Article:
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Measles hazard recognition
  • Measles is highly contagious to anyone who does not have immunity through vaccine or previous infection.
  • Health-care workers are among those at highest risk for contracting measles.

Measles is readily transmissible to anyone who does not have immunity through effective vaccination or from having had measles already. Workers who may be near infected individuals, including members of the public or infected coworkers, are at risk of exposure regardless of their jobs. The measles virus spreads primarily through infectious droplets or airborne particles when an infected person breathes, coughs, or sneezes and through contact with respiratory secretions or saliva from an infected person. Measles can remain in the air for up to about two hours after a person with the disease has occupied an area. Environmental surfaces, such as tables or desks, also may be contaminated with infectious respiratory secretions or saliva that can spread the virus for up to about two hours.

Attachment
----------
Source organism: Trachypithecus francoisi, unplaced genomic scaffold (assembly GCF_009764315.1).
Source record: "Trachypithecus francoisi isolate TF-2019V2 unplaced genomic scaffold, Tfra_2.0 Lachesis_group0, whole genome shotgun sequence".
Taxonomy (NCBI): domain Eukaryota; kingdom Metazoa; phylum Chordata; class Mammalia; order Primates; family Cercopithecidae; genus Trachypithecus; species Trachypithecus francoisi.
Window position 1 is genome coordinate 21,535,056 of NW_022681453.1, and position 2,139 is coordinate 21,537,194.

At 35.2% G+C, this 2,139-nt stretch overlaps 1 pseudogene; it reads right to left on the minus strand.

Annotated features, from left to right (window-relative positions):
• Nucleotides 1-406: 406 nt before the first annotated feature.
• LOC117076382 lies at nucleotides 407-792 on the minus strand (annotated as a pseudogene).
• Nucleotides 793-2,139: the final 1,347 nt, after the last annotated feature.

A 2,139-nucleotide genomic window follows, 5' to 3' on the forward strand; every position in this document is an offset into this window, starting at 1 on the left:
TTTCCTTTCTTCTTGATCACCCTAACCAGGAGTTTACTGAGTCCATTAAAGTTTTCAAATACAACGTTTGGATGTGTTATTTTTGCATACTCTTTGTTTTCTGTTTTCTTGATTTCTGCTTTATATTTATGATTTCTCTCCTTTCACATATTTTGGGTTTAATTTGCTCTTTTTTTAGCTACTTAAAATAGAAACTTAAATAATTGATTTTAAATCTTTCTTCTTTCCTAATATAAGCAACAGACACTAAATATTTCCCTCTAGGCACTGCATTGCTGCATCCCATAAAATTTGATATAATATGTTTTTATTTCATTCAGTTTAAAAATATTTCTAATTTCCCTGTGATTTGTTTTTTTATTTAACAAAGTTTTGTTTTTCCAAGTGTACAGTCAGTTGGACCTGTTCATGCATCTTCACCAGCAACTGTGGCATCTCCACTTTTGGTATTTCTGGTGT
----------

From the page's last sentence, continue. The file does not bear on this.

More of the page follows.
Susceptible (i.e., non-immune) health-care workers (HCWs) are among those at the highest risk for contracting measles. Because measles frequently affects children, workers in childcare facilities and schools are also at an increased risk for exposure to measles. Occupational exposure risk may be highest when measles outbreaks are occurring-especially outbreaks affecting the community in which employees work. Occupational exposure risk is much lower, but not necessarily eliminated, when there is no ongoing measles transmission.